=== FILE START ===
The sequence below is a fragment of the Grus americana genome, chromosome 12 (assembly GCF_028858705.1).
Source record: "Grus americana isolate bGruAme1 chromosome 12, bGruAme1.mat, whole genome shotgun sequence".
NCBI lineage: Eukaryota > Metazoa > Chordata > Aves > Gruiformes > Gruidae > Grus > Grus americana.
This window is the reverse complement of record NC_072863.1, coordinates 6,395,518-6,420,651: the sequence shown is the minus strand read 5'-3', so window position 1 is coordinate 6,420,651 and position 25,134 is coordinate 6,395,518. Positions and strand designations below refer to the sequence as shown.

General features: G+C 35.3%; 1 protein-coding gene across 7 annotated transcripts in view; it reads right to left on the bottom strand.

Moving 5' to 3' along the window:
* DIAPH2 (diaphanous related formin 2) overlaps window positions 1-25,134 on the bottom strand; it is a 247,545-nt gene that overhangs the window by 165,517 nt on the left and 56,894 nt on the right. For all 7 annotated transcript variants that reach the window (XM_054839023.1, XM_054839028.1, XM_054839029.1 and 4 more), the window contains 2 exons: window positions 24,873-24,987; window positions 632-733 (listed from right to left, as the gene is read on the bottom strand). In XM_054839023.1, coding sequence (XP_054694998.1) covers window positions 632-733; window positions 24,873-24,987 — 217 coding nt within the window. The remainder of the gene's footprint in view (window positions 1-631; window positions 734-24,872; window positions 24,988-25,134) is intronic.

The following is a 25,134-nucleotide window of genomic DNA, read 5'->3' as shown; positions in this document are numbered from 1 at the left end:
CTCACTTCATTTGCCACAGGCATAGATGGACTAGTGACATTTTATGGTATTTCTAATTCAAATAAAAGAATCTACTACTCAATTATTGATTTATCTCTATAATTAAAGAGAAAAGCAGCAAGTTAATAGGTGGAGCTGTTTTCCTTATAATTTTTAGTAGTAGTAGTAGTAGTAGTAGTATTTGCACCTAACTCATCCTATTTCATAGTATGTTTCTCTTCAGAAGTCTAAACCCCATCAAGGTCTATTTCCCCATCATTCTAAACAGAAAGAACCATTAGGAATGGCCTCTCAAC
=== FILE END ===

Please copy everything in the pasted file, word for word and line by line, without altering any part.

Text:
The sequence below is a fragment of the Grus americana genome, chromosome 12 (assembly GCF_028858705.1).
Source record: "Grus americana isolate bGruAme1 chromosome 12, bGruAme1.mat, whole genome shotgun sequence".
NCBI lineage: Eukaryota > Metazoa > Chordata > Aves > Gruiformes > Gruidae > Grus > Grus americana.
This window is the reverse complement of record NC_072863.1, coordinates 6,395,518-6,420,651: the sequence shown is the minus strand read 5'-3', so window position 1 is coordinate 6,420,651 and position 25,134 is coordinate 6,395,518. Positions and strand designations below refer to the sequence as shown.

General features: G+C 35.3%; 1 protein-coding gene across 7 annotated transcripts in view; it reads right to left on the bottom strand.

Moving 5' to 3' along the window:
* DIAPH2 (diaphanous related formin 2) overlaps window positions 1-25,134 on the bottom strand; it is a 247,545-nt gene that overhangs the window by 165,517 nt on the left and 56,894 nt on the right. For all 7 annotated transcript variants that reach the window (XM_054839023.1, XM_054839028.1, XM_054839029.1 and 4 more), the window contains 2 exons: window positions 24,873-24,987; window positions 632-733 (listed from right to left, as the gene is read on the bottom strand). In XM_054839023.1, coding sequence (XP_054694998.1) covers window positions 632-733; window positions 24,873-24,987 — 217 coding nt within the window. The remainder of the gene's footprint in view (window positions 1-631; window positions 734-24,872; window positions 24,988-25,134) is intronic.

The following is a 25,134-nucleotide window of genomic DNA, read 5'->3' as shown; positions in this document are numbered from 1 at the left end:
CTCACTTCATTTGCCACAGGCATAGATGGACTAGTGACATTTTATGGTATTTCTAATTCAAATAAAAGAATCTACTACTCAATTATTGATTTATCTCTATAATTAAAGAGAAAAGCAGCAAGTTAATAGGTGGAGCTGTTTTCCTTATAATTTTTAGTAGTAGTAGTAGTAGTAGTAGTATTTGCACCTAACTCATCCTATTTCATAGTATGTTTCTCTTCAGAAGTCTAAACCCCATCAAGGTCTATTTCCCCATCATTCTAAACAGAAAGAACCATTAGGAATGGCCTCTCAAC